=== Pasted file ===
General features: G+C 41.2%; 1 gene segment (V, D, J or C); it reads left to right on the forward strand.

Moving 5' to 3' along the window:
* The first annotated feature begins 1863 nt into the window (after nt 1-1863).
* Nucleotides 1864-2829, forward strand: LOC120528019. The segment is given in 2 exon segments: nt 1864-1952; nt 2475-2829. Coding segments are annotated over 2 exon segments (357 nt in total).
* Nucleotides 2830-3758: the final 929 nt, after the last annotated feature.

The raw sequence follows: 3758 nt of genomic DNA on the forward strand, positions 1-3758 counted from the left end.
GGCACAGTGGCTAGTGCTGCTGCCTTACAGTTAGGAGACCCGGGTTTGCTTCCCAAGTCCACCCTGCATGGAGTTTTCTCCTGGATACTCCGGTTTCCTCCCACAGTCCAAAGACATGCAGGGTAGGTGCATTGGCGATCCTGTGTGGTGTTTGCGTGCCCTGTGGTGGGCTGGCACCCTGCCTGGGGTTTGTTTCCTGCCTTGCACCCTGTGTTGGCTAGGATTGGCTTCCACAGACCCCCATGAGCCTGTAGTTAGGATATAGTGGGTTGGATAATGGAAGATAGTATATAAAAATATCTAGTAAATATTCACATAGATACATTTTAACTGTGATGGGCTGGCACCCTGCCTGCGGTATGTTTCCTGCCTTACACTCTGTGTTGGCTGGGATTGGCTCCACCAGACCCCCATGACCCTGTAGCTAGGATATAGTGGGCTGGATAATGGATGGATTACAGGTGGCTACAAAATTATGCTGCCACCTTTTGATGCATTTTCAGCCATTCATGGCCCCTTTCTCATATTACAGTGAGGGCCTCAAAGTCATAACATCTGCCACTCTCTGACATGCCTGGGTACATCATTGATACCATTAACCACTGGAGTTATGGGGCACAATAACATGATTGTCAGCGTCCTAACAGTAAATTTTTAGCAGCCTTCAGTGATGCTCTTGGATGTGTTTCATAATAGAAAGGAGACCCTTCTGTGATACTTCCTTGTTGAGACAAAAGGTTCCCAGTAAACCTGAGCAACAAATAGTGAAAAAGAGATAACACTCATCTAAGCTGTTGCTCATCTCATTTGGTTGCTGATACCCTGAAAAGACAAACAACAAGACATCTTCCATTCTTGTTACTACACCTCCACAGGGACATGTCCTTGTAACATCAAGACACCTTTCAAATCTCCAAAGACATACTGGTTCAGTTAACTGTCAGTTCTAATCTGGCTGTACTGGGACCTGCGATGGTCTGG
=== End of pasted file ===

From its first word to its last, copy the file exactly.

General features: G+C 41.2%; 1 gene segment (V, D, J or C); it reads left to right on the forward strand.

Moving 5' to 3' along the window:
* The first annotated feature begins 1863 nt into the window (after nt 1-1863).
* Nucleotides 1864-2829, forward strand: LOC120528019. The segment is given in 2 exon segments: nt 1864-1952; nt 2475-2829. Coding segments are annotated over 2 exon segments (357 nt in total).
* Nucleotides 2830-3758: the final 929 nt, after the last annotated feature.

The raw sequence follows: 3758 nt of genomic DNA on the forward strand, positions 1-3758 counted from the left end.
GGCACAGTGGCTAGTGCTGCTGCCTTACAGTTAGGAGACCCGGGTTTGCTTCCCAAGTCCACCCTGCATGGAGTTTTCTCCTGGATACTCCGGTTTCCTCCCACAGTCCAAAGACATGCAGGGTAGGTGCATTGGCGATCCTGTGTGGTGTTTGCGTGCCCTGTGGTGGGCTGGCACCCTGCCTGGGGTTTGTTTCCTGCCTTGCACCCTGTGTTGGCTAGGATTGGCTTCCACAGACCCCCATGAGCCTGTAGTTAGGATATAGTGGGTTGGATAATGGAAGATAGTATATAAAAATATCTAGTAAATATTCACATAGATACATTTTAACTGTGATGGGCTGGCACCCTGCCTGCGGTATGTTTCCTGCCTTACACTCTGTGTTGGCTGGGATTGGCTCCACCAGACCCCCATGACCCTGTAGCTAGGATATAGTGGGCTGGATAATGGATGGATTACAGGTGGCTACAAAATTATGCTGCCACCTTTTGATGCATTTTCAGCCATTCATGGCCCCTTTCTCATATTACAGTGAGGGCCTCAAAGTCATAACATCTGCCACTCTCTGACATGCCTGGGTACATCATTGATACCATTAACCACTGGAGTTATGGGGCACAATAACATGATTGTCAGCGTCCTAACAGTAAATTTTTAGCAGCCTTCAGTGATGCTCTTGGATGTGTTTCATAATAGAAAGGAGACCCTTCTGTGATACTTCCTTGTTGAGACAAAAGGTTCCCAGTAAACCTGAGCAACAAATAGTGAAAAAGAGATAACACTCATCTAAGCTGTTGCTCATCTCATTTGGTTGCTGATACCCTGAAAAGACAAACAACAAGACATCTTCCATTCTTGTTACTACACCTCCACAGGGACATGTCCTTGTAACATCAAGACACCTTTCAAATCTCCAAAGACATACTGGTTCAGTTAACTGTCAGTTCTAATCTGGCTGTACTGGGACCTGCGATGGTCTGG